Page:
Minna No Iken Wa Angai Tadashii
With boundless erudition and in delightfully clear prose, Surowiecki ranges across...more
This book was, well, disappointing. And I suspect that it’s because I expect more from a book. I expect an analysis that is more balanced and rigorous. While I am willing to accept a little grandstanding in an article, I find it intolerable in a book. What’s ironic about all of this is that he’s written a...more
The four essential conditions that make up a smart or wise crowd are:
- Diversity of Opinion
Each person must have some private information that he/she brings to the group. Their own interpretation or their own understanding of the problem s...more
This is a very interesting concept, fleshed out into a very boring book. It seems like a graduate thesis that got stretched to book length for publication in hopes of drafting the popular slipstream of writers such as Malcolm Gladwell.
The premise is fascinating, and the first chapter delivers. After that it...more
From an earlier review I wrote some time ago: Wisdom of Crowds is a very insightful book about how we make decisions. The author describes the dangers of homogeneity in promoting group think, something we will begin to see more of in the Bush second administration as he builds his Cabinet with "Yes" men and women. Ana...more
Sometimes these things happen.
This book does get dry at times, but it has a lot of information in it. What I particularly liked about it is that it referenced all kinds of studies. This is not a book of opinions or a representation of a speaker’s...more
The author separated the book into two parts: Part 1 and Part 2 and for the life of me I can't fathom why because it all ran together. The introduction starts off with numerous examples to the points he intends to make throughout the book that also have numerous--extensive--exa...more
1. Cognition problems: Problems that have definitive solution, such as how many jelly beans are in this big jar?
2. Coordination problems: Problems that require mem...more
Fortunately, the basic idea isn't hard to understand, and certainly it's repeated often...more
All of this meant in a good way, maybe closer in spirit to the former, in that the author takes a certain pleasure in deflating conventional wisdom (and at times taking unpopular positions, such as defending the "terrorism futures market" idea of a decade ago).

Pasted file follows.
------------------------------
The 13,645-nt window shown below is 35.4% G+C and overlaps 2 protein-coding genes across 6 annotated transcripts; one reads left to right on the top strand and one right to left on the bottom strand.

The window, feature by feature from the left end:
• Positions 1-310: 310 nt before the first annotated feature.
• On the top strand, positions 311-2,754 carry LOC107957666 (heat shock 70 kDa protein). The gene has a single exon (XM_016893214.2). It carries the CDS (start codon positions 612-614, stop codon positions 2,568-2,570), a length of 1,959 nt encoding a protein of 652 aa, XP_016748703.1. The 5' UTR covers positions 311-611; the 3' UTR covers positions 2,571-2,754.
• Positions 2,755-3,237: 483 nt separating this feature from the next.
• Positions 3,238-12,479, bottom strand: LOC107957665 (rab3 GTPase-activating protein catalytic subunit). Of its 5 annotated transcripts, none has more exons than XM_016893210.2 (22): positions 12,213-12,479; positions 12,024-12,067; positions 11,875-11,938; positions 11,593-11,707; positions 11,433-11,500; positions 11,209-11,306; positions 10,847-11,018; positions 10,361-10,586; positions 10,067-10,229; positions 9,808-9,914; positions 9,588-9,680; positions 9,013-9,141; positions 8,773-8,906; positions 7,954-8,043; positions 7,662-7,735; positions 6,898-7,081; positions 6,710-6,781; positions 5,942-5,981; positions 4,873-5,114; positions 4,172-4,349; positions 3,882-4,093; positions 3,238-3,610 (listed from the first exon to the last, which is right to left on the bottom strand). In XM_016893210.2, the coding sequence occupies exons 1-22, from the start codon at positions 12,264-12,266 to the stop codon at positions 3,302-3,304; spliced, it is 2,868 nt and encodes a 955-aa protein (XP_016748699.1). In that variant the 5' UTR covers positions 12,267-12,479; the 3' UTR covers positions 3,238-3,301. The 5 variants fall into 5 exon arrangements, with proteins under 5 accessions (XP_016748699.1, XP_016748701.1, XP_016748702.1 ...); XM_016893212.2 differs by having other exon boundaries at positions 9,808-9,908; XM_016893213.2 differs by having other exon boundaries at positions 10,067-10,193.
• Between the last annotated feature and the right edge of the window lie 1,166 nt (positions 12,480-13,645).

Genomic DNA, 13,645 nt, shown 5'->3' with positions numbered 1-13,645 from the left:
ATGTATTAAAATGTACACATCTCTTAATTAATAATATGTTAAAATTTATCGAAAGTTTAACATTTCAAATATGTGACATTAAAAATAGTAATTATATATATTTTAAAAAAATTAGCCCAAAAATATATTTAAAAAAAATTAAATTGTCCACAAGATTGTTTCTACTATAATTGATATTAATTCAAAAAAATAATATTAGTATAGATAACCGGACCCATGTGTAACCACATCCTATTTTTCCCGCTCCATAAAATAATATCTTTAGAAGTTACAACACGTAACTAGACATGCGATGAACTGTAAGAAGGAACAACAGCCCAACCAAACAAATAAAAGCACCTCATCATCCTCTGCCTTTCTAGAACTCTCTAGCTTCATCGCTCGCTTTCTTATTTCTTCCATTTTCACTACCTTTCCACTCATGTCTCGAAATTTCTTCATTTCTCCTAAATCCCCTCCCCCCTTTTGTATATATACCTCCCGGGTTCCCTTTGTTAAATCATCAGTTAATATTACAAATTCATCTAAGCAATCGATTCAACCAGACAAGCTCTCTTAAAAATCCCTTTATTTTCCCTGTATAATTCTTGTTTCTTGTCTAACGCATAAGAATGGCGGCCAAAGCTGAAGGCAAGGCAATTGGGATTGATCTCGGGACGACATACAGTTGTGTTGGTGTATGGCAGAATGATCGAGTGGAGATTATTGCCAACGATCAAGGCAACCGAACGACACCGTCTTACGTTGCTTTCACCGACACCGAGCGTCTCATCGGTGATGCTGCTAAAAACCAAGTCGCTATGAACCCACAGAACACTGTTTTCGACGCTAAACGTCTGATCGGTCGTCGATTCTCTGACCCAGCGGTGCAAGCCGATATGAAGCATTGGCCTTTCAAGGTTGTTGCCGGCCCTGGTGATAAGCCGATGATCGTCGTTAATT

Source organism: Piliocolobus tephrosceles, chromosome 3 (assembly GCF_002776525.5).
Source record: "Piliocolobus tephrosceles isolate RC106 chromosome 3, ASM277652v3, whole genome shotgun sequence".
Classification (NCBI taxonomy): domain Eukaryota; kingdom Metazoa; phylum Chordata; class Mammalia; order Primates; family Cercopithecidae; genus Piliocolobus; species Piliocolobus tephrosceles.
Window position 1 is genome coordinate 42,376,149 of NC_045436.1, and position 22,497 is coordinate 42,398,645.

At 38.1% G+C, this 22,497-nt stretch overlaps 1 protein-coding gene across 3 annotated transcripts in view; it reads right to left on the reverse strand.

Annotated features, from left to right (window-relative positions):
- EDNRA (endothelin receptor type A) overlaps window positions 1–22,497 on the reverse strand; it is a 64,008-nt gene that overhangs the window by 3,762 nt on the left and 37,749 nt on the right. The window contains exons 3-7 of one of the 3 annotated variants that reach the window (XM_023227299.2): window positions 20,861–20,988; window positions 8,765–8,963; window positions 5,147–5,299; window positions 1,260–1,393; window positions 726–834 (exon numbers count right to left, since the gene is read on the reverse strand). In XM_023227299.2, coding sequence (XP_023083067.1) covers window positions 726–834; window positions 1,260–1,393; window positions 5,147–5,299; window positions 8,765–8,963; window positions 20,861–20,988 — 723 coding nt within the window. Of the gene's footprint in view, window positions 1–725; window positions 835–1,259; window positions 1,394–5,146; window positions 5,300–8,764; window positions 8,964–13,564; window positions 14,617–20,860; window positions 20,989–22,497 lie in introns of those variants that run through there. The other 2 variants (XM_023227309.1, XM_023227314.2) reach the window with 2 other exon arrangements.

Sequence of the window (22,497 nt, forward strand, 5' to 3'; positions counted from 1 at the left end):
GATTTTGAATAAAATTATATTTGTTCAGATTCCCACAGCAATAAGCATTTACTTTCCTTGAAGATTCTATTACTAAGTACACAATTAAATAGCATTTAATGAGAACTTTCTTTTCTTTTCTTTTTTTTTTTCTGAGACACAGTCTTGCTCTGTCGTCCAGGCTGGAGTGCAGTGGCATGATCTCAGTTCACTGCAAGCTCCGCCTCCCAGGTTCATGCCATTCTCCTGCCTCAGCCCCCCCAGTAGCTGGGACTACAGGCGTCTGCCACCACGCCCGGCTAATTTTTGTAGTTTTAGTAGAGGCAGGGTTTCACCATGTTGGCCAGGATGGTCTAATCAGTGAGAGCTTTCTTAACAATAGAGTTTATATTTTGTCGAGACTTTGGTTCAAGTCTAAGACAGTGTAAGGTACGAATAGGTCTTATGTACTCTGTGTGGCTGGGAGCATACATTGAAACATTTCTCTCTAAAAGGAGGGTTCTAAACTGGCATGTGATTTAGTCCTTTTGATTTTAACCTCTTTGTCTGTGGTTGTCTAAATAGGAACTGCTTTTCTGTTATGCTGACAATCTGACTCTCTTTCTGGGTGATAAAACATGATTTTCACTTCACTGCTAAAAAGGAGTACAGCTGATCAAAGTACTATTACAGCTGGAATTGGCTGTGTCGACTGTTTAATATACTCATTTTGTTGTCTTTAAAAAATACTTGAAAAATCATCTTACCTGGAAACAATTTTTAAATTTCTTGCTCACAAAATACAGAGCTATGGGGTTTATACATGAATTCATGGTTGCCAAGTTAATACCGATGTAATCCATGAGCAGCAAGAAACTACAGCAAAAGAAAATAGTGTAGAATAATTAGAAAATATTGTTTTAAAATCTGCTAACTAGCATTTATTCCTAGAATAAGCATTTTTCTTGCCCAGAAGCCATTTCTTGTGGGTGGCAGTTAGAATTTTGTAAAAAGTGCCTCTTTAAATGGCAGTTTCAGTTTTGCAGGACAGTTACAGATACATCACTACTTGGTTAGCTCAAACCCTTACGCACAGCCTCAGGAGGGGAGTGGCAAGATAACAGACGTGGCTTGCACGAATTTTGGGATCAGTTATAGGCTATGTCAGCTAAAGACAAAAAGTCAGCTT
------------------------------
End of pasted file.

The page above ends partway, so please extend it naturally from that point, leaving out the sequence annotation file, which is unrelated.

His discussion of open-source software, one of the more compelling examples of our time, is limited to Linux, but it was 10 years ago: I think even Surowiecki wo...more
I was willing to accept the basic premise of this book, but he just did a poor job at convincing me. Two major gripes about this book:
1. I believe very few groups could ever come close to meeting the criteria for a "wise group." It's so unlikely that at the very best this book is a theory about only a rare situation (ie it's applicable to guessing the weight of an ox by secret ballot) or at the very worst the narrow probability invalidates the entire theory. The...more
Much of the book is trite, some is just wrong.
He refers to the book Moneyball and how clever Oakland was using new ideas to win more games.
Like money sports is only about winning.
Their #1 goal is to make as much money as possible,
winning can help that,
but being entertaining is more important.
He admits that later in an example about Italian soccer.
In Moneyball, we're told that the way to win is to walk to first base,
1. Groups are smart.
2. They manage to coordinate their actions in complex situations and collaborate, even if individuals are acting in self-interest. Culture and "prosocial behaviour" help ensure this.
3. You just have to ensure that group members are diverse and are able to make de...more
The book is a great compilation - quoting and assimilating the learning of giants in the fields related to behavioural economics (Economics, Organizational behaviour, Cognitive science) - from Adam Smith to Chris Argyris, in dissertating how crowd intelligence wo...more
It seemed to me a hodge-podge of ideas similar to those found in other books I've read. The message seemed to be "Crowds are wise, except for when they are not." I have not decided...more
Surowiecki writes simply -- no jargon that i...more
An investigation, with certain provisos, of how smart the group is contrary to the experts...at least statistically. I'm sympathetic to the position.
But was another book on this topic necessary? Probably not....but I did enjoy the read and was enlightened by the process. Yet, this book has been written many times recently...perhaps it's just fulfilling a need, market demand,...more
Surowiecki memulakan tesis beliau dengan menarik di dalam buku ini ; Dengan mengisahkan...more
Surowiecki first developed his ideas for Wisdom of Crowds in his "Financial Page" column of The New Yorker. Many critics found his premise to be an interesting twist on the long held notion that Americans generally question the masses and eschew groupthink. "A socialist might draw some optimistic conclusions from all of this," wrote The New York Times. "But Surowiecki's framework is decidedly capitalist." Some reviewers felt that the academic language and business speak decreased the impact of t...more